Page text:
the good provider

It’s springtime, and romance is in the air — males showing off their physical prowess and gaudy colors, females watchful and discerning.  One of the rituals of springtime courtship among some bird species involves the male bringing some delectable, nutritious food to his female.

courtship feeding-lilac-breasted roller

The male Lilac-breasted Roller (on the right) presents his female with a small insect. (Photo shot in Botswana in October 2015)

northern shrike-courtship food

Northern Shrikes impale their prey on a sharp object like thorns or barbed-wire fences. This male shrike is leaving his gift of a fresh vole for his intended mate.  (Photo by Marek Szczepanek)

Why do some male birds do this?  Is it to show what good providers they will be for their offspring?  Is it to further cement the bond between male and female, like human males might gift their sweeties with jewelry, roses, or candy?  Or is it really an important part of their pre-nesting behavior, to increase the food/energy intake of females that will shortly undertake big expenditures of energy laying eggs and incubating them for long periods of time.  Courtship feeding might be important for all of these reasons, but most likely it has evolved in those species for which the energy demands of reproduction are particularly high in the female.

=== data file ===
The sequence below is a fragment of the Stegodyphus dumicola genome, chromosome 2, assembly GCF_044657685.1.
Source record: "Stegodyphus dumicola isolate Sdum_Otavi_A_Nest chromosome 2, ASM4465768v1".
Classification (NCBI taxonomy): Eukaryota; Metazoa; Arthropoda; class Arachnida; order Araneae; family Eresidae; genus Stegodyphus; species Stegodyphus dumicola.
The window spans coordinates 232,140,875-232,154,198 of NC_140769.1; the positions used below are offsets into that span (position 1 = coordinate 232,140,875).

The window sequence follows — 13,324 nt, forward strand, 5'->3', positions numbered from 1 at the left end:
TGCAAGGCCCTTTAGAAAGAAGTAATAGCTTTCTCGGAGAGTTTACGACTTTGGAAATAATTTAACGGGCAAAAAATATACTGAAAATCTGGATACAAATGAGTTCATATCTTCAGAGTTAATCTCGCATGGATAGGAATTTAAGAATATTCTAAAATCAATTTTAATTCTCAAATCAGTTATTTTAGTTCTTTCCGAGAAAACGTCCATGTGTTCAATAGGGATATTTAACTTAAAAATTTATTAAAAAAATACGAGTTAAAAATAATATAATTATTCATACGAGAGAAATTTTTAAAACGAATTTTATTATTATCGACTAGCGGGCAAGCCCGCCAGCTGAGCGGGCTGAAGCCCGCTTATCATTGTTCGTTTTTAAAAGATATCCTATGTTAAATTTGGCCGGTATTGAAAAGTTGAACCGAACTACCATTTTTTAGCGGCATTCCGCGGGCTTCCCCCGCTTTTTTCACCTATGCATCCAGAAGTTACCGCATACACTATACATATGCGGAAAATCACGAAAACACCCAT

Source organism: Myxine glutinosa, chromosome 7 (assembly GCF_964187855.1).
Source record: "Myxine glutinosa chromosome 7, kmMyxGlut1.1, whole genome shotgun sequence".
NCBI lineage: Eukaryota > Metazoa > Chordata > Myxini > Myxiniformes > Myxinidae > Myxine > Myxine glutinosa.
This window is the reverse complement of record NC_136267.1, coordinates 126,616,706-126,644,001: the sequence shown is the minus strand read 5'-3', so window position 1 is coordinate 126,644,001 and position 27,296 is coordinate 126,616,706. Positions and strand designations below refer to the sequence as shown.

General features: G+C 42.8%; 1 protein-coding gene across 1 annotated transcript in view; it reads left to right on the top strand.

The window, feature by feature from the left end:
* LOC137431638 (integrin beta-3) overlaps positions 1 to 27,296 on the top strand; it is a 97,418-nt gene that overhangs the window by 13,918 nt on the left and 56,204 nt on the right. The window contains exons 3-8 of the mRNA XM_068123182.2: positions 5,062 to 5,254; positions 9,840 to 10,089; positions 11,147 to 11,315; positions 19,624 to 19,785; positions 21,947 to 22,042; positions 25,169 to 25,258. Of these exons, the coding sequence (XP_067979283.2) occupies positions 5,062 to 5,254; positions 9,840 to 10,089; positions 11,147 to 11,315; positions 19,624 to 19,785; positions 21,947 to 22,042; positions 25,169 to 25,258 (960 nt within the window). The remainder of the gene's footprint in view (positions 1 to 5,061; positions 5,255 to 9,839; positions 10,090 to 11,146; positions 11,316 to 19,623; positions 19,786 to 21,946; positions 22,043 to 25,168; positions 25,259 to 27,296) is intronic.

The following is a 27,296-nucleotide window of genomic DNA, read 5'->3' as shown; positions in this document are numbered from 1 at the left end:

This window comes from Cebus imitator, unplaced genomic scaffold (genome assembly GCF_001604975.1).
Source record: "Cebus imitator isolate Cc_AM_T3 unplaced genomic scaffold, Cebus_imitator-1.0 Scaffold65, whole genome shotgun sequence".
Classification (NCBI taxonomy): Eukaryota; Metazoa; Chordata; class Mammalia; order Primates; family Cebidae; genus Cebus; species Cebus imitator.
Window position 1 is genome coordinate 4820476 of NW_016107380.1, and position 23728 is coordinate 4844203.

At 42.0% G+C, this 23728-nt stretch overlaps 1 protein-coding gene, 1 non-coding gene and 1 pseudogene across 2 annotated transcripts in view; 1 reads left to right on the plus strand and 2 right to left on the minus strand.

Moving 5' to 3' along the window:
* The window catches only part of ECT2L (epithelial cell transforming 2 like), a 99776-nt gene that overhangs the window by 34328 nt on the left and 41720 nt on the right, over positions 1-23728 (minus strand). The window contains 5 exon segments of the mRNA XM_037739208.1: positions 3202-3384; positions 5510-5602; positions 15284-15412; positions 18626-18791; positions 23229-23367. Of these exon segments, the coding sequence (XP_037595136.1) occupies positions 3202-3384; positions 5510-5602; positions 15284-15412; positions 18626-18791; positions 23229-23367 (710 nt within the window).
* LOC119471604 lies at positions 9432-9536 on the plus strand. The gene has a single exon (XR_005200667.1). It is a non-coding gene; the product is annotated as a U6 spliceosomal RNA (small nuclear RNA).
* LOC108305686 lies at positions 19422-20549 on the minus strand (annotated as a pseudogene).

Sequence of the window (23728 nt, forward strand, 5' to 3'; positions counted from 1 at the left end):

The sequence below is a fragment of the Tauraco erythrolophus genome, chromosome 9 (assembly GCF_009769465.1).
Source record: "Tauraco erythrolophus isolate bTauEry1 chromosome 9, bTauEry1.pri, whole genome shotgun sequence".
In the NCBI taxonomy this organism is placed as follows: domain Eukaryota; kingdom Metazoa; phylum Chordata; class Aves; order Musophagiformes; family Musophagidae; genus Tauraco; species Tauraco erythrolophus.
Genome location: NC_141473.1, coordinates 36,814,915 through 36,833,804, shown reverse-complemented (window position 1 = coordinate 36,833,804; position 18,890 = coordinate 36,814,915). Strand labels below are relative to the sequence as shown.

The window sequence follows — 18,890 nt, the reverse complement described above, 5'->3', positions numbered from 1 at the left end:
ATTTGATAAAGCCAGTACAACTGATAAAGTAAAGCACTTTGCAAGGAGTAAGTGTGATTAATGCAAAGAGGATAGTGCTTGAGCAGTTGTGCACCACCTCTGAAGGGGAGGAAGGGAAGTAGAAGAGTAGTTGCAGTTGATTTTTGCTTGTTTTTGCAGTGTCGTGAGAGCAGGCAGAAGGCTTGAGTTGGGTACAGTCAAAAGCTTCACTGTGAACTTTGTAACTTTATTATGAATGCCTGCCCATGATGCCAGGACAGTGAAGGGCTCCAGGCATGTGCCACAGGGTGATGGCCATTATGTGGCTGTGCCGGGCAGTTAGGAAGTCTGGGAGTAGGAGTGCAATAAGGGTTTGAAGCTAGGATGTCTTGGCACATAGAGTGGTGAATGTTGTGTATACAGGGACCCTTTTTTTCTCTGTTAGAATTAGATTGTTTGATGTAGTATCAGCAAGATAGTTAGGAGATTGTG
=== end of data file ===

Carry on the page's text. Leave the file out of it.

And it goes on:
northern cardinal-

Northern Cardinal males keep a close eye on their females, and offer them tidbits of sunflower seeds, even though the female is sitting right there next to or on the feeder.

northern cardinal female-

He’s looking at her (above), and she’s looking at him, wondering what he will bring her next.

I missed the actual feeding because the pair darted behind the leaves, but it looks like this.


Photo by Rudiger Merz

northern cardinal-

Females have the luxury of choice, so this male has to not only be good-looking but savvy at providing food.

7 thoughts on “the good provider

  1. Great photos! But you almost had me with the rollers – what, in Minnesota? – till I read the caption carefully.

    • Haha-that was the only photo I had of courtship feeding. I’ve seen it often in the backyard, but never got to my camera quickly enough.

  2. We get a Great Grey Shrike here in winter that looks like your Northern Shrike. It’s other name is butcher bird because of its feeding behaviour and larder. The other birds are so colourful.

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